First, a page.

Th 97841

HOW TO PROFIT FROM…microdentistry: An interview with Dr. Stewart Rosenberg

July 1, 2002
Dr. John Jameson recently with spoke with Dr. Stewart Rosenberg, an international authority on microdentistry.

John Jameson, DDS

Click here to enlarge image

Dr. John Jameson recently with spoke with Dr. Stewart Rosenberg, an international authority on microdentistry. Dr. Rosenberg is a pioneer and innovator in the use of dental lasers, micro-air abrasion, and other high-tech dental instruments and applications. He is a founder, Diplomat, and President of the World Congress of Microdentistry, as well as founder, master, and past president of the Academy of Laser Dentistry. Dr. Rosenberg is a recipient of the Academy's Distinguished Service Award, and is a fellow of the International Society of Laser Dentistry, the American Society of Laser Medicine and Surgery, the International College of Craniomandibular Orthopedics, The Academy of General Dentistry, and the Academy of Stress and Chronic Disease. While maintaining a busy private practice emphasizing cosmetic and advanced dentistry, he serves as an attending doctor at Johns Hopkins Hospital.

As Director of Clinical Technologies for Experdent Centers of Dental Excellence, he lectures frequently throughout the world on the integration and marketing of new technologies. He is a regular contributor to many dental publications.

Dr. Jameson: Let's talk about the evolution of miocrodentistry, and how doctors can effectively utilize microdentistry in their practices.

Dr. Rosenberg: It's funny - I've always believed in being as minimally invasive with my patients as possible, and in trying to conserve as much tooth structure as possible. This issue really came to the forefront in the early 1990s with the introduction of air abrasion into dentistry. Our concept then was to just make smaller holes and eliminate "over-preparing" teeth. This involves not just caries removal, but using veneers or mini-crowns instead of full crowns, or taking off a millimeter of tooth structure instead of a millimeter and a half.

My definition of microdentistry was to remove only enough tooth structure and tissue to get rid of pathology and then replace it as conservatively and aesthetically as possible. And that was our original concept that we tried to promote around the country and around the world - to get dentists to stop taking off more tooth than they needed to. Adhesive dentistry made this concept much easier to accomplish; it allowed us to do more minimally invasive preparations.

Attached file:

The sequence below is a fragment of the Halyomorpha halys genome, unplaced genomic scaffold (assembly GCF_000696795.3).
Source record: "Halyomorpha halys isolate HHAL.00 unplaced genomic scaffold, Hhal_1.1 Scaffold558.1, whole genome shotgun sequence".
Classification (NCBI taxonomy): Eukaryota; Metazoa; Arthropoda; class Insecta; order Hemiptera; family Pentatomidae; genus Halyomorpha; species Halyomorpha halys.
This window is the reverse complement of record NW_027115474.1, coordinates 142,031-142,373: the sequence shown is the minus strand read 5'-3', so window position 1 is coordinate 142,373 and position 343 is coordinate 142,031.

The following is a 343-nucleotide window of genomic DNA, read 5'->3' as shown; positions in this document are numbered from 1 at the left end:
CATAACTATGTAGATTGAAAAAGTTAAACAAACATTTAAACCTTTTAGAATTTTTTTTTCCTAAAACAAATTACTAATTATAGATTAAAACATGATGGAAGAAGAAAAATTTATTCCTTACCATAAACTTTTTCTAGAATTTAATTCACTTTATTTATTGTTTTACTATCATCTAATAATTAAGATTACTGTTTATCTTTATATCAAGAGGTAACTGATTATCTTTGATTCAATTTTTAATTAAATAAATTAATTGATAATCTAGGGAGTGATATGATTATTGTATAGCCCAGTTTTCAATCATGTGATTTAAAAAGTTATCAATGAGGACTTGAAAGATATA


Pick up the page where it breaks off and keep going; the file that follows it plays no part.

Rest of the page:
Despite all of the incredible advances in technology, no tooth restoration will ever be as good as what God put there to begin with. Why take it away needlessly? It's not in the patient's best interest! Anytime we go into a tooth, we pretty much mandate that the tooth will have to be restored again in its lifetime - nothing is forever. The more we save initially, the more we have to work with when the tooth needs a second or third restoration.

This is another reason why we're seeing doctors go back to feldspathic crowns and veneers. With these, you only have to reduce a half a millimeter or in some cases even three-tenths of a millimeter of tooth structure and still get a nice, aesthetic result - rather than the greater reduction needed for pressed ceramics.

Amazingly, we've come farther along than we ever imagined when we first coined the term "microdentistry." This is largely attributable to the World Congress of Microdentistry, an organization that was formed 21/2 years ago by a group of dentists from around the world who shared a passion for minimally invasive dentistry.

We realized that we each were practicing in our own little vacuum, each thinking he had the answer. We discovered we had much to gain by sharing and comparing ideas and formulating an entire philosophy of minimally invasive dentistry for all of the various disciplines. We formed an organization made up of clinicians, academics, cariologists, and researchers - you name it - anyone who shares this philosophy of minimally invasive dentistry. It's the first organization of its kind. Our next meeting is in Newport Beach Calif. August 21-24. It's open to everybody. Our first meeting was held in upstate New York; last years meeting was in Australia.

Over the first two years, I completely revamped and re-thought the way I embraced microdentistry - to the extent that I now no longer think about just making smaller holes, but in terms of preventive dentistry. This is where the future of microdentistry lies, and it's very exciting.

Dr. Jameson: Many doctors, when considering this type of dentistry, believe the only way to profit is to provide a restoration that has an established insurance code. Dentists are going to have to shift their thinking, and perhaps begin billing for their services the way physicians bill for their clinical judgment - making a determination and providing direction to the patient - minus anesthesia or treatment, and yet still have a billable service.

Dr. Rosenberg: I couldn't agree more. One of the things that has come out of the World Congress is that we must start thinking like "physicians of the mouth" rather than as traditional dentists. By this I mean we must start thinking about the disease process. Dental caries and periodontal disease are bacterial infections that we must treat, rather than merely wait for a hole to form.